Compute

\(\cos^2 0^\circ + \cos^2 1^\circ + \cos^2 2^\circ + \dots + \cos^2 90^\circ.\)

FlyEaglesFly Mar 29, 2020

#4**+3 **

Use the fact that:

sin(x) = cos(90-x)

We then can rewrite our equation as:

cos^{2}(0) + cos^{2}(1) + cos^{2}(2)........ cos^{2}(44) + sin^{2}(45) + sin^{2}(44) ........ sin^{2}(0).

Next we make use of a basic trig identity:

\(\cos^2\theta + \sin^2\theta = 1\)

Given that the two angles are the same.

We realize we have 0-44 = 45 total such pairs in our rewritten equation(can you see how?).

This gives us 45 + sin^{2}(45) = \(45+(\sqrt2/2)^2 = 45 + 2/4 = 45 + 1/2 = 45.5\)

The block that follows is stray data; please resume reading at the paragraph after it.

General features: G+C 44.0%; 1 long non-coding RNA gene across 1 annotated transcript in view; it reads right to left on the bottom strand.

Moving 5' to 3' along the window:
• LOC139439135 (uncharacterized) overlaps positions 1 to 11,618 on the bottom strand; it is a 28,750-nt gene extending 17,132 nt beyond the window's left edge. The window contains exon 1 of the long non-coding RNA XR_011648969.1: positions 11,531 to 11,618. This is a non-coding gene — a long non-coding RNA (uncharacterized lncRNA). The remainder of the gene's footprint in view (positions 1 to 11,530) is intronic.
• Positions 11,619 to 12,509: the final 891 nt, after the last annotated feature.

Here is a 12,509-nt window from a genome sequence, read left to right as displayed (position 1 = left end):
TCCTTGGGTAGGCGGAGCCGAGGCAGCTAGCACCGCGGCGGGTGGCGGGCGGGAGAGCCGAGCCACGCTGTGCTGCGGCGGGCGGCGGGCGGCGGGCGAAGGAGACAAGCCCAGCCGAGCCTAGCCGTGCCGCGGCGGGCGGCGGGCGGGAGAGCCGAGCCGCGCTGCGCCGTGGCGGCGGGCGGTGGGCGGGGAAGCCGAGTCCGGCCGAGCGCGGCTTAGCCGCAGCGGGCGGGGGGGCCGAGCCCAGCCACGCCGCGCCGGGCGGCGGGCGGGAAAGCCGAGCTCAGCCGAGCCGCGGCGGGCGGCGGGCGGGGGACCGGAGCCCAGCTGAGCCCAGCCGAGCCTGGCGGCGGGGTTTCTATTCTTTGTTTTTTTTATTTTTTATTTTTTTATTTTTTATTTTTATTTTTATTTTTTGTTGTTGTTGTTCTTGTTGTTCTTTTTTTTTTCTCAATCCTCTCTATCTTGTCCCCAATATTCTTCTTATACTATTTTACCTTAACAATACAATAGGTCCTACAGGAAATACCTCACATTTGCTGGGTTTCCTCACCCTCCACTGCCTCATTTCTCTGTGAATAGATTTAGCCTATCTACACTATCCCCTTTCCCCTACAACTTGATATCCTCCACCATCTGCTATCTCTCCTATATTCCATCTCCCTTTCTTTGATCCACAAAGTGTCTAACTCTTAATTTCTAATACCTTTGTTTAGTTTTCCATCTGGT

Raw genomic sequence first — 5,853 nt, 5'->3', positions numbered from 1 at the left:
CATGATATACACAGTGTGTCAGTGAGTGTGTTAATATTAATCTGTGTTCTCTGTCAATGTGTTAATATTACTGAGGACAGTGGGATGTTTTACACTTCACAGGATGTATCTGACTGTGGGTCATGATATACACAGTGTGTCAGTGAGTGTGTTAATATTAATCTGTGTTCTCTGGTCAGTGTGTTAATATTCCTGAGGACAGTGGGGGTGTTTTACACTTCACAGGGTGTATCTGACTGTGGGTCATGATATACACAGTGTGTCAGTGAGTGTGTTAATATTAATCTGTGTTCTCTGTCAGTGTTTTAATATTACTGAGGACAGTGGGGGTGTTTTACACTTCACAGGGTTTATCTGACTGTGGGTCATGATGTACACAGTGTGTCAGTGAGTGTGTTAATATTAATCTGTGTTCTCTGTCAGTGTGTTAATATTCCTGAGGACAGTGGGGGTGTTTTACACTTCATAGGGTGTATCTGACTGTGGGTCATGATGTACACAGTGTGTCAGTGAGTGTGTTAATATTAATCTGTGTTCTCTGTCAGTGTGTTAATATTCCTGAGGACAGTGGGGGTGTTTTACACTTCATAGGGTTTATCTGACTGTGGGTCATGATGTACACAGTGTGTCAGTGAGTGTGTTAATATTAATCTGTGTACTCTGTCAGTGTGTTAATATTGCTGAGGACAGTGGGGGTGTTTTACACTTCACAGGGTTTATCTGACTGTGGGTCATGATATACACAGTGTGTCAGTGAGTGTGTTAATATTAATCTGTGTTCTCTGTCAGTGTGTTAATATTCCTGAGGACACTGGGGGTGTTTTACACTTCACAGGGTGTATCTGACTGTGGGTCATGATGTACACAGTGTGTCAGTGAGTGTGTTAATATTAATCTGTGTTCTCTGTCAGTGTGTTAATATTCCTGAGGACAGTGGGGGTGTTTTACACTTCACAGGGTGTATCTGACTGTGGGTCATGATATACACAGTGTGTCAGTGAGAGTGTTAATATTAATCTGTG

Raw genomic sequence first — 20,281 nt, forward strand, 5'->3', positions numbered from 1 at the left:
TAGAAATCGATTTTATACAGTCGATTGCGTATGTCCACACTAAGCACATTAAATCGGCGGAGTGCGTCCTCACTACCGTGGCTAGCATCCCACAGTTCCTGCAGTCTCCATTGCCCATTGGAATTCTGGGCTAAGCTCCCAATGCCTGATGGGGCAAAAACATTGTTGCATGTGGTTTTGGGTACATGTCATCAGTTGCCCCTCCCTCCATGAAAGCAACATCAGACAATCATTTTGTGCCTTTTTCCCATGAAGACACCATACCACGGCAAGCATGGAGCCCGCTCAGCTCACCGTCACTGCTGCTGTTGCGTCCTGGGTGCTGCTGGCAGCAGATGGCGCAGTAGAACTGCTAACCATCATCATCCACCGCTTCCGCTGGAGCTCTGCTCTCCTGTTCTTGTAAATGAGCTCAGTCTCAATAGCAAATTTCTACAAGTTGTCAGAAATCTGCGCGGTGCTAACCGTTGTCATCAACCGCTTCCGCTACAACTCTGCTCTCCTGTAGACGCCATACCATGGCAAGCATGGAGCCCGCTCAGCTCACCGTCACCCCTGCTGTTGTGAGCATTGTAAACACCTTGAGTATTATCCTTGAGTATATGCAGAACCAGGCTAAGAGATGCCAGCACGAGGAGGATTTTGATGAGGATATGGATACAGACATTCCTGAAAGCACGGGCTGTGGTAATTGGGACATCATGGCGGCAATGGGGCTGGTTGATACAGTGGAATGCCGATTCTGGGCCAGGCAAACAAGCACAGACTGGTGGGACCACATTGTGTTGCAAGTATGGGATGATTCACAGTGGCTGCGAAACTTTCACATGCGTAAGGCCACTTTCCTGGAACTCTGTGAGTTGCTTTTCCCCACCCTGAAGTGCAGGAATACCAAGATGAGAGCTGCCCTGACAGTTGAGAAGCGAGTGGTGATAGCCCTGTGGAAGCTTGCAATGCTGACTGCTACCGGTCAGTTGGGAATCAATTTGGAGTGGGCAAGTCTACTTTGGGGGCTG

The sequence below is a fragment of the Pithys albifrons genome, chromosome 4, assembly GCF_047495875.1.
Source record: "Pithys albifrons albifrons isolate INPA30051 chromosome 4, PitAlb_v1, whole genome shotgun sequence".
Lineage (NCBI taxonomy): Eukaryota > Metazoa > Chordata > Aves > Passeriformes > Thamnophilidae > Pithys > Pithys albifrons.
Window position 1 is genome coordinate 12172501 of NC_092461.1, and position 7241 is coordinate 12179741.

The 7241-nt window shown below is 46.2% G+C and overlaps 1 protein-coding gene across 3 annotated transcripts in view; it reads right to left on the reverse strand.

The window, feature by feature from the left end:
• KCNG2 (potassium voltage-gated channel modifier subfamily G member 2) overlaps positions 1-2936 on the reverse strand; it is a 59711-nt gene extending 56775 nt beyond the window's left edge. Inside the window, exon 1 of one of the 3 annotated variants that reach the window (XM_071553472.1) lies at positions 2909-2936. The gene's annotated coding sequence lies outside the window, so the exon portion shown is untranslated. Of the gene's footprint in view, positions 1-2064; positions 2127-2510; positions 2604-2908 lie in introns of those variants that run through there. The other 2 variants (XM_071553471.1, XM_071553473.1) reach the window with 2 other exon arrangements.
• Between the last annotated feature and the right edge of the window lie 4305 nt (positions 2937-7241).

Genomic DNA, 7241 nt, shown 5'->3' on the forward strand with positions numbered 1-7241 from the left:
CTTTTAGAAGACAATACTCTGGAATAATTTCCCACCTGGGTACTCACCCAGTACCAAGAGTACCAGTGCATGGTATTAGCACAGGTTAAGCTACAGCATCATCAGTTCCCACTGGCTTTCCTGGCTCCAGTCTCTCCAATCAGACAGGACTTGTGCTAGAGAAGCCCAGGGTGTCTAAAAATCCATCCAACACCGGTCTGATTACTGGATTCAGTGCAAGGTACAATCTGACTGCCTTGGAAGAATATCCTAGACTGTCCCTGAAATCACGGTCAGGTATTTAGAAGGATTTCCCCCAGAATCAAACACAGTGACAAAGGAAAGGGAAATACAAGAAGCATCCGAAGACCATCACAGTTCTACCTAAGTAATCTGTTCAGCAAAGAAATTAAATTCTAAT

jfan17 Mar 29, 2020

#1

#2**0 **

You should look up one that includes steps, so you can explain the process to the person in need.

AnExtremelyLongName
Mar 29, 2020

#4**+3 **

Best Answer

Use the fact that:

sin(x) = cos(90-x)

We then can rewrite our equation as:

cos^{2}(0) + cos^{2}(1) + cos^{2}(2)........ cos^{2}(44) + sin^{2}(45) + sin^{2}(44) ........ sin^{2}(0).

Next we make use of a basic trig identity:

\(\cos^2\theta + \sin^2\theta = 1\)

Given that the two angles are the same.

We realize we have 0-44 = 45 total such pairs in our rewritten equation(can you see how?).

This gives us 45 + sin^{2}(45) = \(45+(\sqrt2/2)^2 = 45 + 2/4 = 45 + 1/2 = 45.5\)

jfan17 Mar 29, 2020